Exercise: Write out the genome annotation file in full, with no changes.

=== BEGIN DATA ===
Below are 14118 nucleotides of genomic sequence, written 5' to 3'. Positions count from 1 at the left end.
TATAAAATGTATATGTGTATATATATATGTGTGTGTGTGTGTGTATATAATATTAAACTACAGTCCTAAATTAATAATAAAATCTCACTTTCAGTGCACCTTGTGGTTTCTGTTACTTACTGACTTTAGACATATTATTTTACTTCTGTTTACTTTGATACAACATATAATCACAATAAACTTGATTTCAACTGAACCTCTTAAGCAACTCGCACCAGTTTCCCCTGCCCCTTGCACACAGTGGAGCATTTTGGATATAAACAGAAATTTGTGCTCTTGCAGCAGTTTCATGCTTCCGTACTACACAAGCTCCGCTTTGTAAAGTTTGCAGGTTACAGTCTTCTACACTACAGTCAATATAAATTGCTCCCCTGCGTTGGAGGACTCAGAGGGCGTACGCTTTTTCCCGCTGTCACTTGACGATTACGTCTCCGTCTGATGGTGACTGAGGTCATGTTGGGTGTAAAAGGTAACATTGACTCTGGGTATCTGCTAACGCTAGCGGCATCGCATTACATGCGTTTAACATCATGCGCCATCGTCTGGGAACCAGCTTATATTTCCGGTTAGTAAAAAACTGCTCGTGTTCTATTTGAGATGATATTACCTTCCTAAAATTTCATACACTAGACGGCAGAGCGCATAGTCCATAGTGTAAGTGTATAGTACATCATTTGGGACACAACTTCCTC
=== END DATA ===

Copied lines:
Below are 14118 nucleotides of genomic sequence, written 5' to 3'. Positions count from 1 at the left end.
TATAAAATGTATATGTGTATATATATATGTGTGTGTGTGTGTGTATATAATATTAAACTACAGTCCTAAATTAATAATAAAATCTCACTTTCAGTGCACCTTGTGGTTTCTGTTACTTACTGACTTTAGACATATTATTTTACTTCTGTTTACTTTGATACAACATATAATCACAATAAACTTGATTTCAACTGAACCTCTTAAGCAACTCGCACCAGTTTCCCCTGCCCCTTGCACACAGTGGAGCATTTTGGATATAAACAGAAATTTGTGCTCTTGCAGCAGTTTCATGCTTCCGTACTACACAAGCTCCGCTTTGTAAAGTTTGCAGGTTACAGTCTTCTACACTACAGTCAATATAAATTGCTCCCCTGCGTTGGAGGACTCAGAGGGCGTACGCTTTTTCCCGCTGTCACTTGACGATTACGTCTCCGTCTGATGGTGACTGAGGTCATGTTGGGTGTAAAAGGTAACATTGACTCTGGGTATCTGCTAACGCTAGCGGCATCGCATTACATGCGTTTAACATCATGCGCCATCGTCTGGGAACCAGCTTATATTTCCGGTTAGTAAAAAACTGCTCGTGTTCTATTTGAGATGATATTACCTTCCTAAAATTTCATACACTAGACGGCAGAGCGCATAGTCCATAGTGTAAGTGTATAGTACATCATTTGGGACACAACTTCCTC